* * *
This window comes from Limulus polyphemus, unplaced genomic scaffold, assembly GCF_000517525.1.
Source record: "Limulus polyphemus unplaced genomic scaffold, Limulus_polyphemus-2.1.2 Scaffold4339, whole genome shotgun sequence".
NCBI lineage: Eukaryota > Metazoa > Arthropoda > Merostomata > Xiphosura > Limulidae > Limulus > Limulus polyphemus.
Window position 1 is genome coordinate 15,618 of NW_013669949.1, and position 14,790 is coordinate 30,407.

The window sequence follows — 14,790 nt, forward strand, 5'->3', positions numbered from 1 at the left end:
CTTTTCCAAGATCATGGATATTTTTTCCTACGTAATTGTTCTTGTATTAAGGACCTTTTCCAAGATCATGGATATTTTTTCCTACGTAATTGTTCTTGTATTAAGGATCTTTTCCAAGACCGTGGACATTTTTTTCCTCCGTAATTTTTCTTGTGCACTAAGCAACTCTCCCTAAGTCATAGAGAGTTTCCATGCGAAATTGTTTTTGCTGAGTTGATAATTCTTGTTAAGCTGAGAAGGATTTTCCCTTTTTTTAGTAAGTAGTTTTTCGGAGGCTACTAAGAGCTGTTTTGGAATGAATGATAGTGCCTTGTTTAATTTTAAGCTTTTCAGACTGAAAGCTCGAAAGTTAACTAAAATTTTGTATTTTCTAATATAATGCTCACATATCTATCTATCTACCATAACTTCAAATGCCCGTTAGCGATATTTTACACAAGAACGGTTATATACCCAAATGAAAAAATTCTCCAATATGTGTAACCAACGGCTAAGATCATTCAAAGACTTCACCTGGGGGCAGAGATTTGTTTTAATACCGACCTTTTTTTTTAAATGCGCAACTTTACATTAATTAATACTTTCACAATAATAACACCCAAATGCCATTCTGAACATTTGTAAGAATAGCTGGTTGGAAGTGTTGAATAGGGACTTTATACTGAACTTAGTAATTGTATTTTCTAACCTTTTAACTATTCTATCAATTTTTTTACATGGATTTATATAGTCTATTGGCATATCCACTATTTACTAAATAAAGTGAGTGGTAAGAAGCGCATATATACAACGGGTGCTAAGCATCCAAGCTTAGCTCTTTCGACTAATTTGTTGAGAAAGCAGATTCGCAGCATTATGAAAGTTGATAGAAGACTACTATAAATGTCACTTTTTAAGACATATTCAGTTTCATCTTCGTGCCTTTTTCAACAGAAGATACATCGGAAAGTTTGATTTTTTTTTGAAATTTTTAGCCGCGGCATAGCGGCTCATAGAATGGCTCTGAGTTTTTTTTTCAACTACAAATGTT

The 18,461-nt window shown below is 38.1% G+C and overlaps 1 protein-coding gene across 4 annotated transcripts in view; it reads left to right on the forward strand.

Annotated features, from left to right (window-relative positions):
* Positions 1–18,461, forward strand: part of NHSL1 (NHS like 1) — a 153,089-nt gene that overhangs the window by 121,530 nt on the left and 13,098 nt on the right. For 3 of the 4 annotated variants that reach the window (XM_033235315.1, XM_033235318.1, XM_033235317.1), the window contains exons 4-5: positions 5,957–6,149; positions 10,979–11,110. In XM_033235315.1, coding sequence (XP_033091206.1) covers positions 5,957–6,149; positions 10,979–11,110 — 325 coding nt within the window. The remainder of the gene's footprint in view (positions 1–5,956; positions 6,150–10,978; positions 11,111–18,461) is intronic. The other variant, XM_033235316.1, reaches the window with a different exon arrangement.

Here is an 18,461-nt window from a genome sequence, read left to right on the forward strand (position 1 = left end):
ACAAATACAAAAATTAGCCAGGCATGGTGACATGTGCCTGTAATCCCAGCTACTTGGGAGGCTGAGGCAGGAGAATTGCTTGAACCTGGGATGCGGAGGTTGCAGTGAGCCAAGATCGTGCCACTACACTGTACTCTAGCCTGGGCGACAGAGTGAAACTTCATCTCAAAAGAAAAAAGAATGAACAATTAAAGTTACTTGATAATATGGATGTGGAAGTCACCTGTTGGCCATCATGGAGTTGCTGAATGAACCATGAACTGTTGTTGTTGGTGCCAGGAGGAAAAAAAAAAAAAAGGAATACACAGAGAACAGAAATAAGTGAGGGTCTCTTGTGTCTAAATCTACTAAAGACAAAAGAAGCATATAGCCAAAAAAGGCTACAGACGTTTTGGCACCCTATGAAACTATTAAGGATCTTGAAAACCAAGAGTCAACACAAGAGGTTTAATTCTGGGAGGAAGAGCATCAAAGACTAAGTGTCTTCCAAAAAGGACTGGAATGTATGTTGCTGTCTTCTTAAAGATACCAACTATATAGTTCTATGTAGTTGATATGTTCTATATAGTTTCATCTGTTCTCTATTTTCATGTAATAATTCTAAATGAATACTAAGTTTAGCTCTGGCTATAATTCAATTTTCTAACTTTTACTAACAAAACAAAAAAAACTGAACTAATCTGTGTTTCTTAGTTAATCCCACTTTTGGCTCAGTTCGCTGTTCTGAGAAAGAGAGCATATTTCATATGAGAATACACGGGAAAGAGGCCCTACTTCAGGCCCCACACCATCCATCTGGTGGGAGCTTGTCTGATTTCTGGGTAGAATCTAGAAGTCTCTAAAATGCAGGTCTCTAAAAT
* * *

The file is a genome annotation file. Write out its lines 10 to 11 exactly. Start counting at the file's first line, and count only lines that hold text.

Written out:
Here is an 18,461-nt window from a genome sequence, read left to right on the forward strand (position 1 = left end):
ACAAATACAAAAATTAGCCAGGCATGGTGACATGTGCCTGTAATCCCAGCTACTTGGGAGGCTGAGGCAGGAGAATTGCTTGAACCTGGGATGCGGAGGTTGCAGTGAGCCAAGATCGTGCCACTACACTGTACTCTAGCCTGGGCGACAGAGTGAAACTTCATCTCAAAAGAAAAAAGAATGAACAATTAAAGTTACTTGATAATATGGATGTGGAAGTCACCTGTTGGCCATCATGGAGTTGCTGAATGAACCATGAACTGTTGTTGTTGGTGCCAGGAGGAAAAAAAAAAAAAAGGAATACACAGAGAACAGAAATAAGTGAGGGTCTCTTGTGTCTAAATCTACTAAAGACAAAAGAAGCATATAGCCAAAAAAGGCTACAGACGTTTTGGCACCCTATGAAACTATTAAGGATCTTGAAAACCAAGAGTCAACACAAGAGGTTTAATTCTGGGAGGAAGAGCATCAAAGACTAAGTGTCTTCCAAAAAGGACTGGAATGTATGTTGCTGTCTTCTTAAAGATACCAACTATATAGTTCTATGTAGTTGATATGTTCTATATAGTTTCATCTGTTCTCTATTTTCATGTAATAATTCTAAATGAATACTAAGTTTAGCTCTGGCTATAATTCAATTTTCTAACTTTTACTAACAAAACAAAAAAAACTGAACTAATCTGTGTTTCTTAGTTAATCCCACTTTTGGCTCAGTTCGCTGTTCTGAGAAAGAGAGCATATTTCATATGAGAATACACGGGAAAGAGGCCCTACTTCAGGCCCCACACCATCCATCTGGTGGGAGCTTGTCTGATTTCTGGGTAGAATCTAGAAGTCTCTAAAATGCAGGTCTCTAAAAT